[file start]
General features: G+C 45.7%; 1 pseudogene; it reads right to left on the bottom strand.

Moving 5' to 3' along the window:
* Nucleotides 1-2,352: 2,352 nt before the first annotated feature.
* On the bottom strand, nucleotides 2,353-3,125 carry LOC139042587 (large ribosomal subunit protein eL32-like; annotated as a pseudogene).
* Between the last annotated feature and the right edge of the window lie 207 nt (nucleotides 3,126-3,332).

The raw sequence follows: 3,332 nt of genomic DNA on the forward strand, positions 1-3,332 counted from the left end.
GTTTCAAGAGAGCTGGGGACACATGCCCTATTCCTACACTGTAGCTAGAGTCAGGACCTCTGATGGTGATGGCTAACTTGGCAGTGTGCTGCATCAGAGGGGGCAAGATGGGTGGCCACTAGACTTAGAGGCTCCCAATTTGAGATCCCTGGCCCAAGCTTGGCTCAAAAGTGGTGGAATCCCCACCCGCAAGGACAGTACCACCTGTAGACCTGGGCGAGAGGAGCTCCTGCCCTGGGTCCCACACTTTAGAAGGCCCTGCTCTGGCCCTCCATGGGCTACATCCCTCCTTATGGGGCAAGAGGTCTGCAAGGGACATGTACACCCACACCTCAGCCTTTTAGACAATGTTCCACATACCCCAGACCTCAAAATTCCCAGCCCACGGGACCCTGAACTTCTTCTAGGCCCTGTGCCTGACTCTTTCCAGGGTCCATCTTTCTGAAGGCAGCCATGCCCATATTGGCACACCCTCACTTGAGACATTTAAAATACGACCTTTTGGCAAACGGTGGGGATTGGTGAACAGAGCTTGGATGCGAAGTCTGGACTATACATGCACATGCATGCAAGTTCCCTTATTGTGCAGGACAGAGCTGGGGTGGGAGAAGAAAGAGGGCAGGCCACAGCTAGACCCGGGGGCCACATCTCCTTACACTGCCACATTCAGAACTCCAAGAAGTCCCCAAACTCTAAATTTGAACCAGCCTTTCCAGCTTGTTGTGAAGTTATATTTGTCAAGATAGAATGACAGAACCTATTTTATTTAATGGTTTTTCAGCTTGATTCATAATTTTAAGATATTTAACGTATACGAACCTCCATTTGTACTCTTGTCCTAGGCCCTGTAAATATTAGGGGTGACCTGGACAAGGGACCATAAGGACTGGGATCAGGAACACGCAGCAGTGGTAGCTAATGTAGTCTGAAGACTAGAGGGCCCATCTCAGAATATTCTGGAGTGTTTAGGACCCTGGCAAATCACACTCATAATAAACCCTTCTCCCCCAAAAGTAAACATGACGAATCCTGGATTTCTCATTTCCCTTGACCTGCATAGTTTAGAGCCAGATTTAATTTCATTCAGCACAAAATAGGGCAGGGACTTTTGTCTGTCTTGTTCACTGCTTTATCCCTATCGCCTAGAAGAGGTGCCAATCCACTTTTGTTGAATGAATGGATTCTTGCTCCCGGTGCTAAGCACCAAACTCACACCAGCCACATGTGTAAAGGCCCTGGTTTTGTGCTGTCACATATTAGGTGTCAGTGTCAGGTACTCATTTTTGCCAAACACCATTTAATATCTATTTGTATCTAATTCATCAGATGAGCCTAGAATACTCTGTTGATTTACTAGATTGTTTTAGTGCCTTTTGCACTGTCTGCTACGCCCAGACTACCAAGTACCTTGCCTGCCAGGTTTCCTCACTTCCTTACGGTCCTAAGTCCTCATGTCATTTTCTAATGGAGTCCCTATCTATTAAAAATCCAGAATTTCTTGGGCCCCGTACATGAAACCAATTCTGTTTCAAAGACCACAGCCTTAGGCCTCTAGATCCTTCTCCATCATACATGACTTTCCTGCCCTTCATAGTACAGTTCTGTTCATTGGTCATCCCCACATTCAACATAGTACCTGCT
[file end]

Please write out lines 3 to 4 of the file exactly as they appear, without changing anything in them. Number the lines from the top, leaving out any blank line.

* Nucleotides 1-2,352: 2,352 nt before the first annotated feature.
* On the bottom strand, nucleotides 2,353-3,125 carry LOC139042587 (large ribosomal subunit protein eL32-like; annotated as a pseudogene).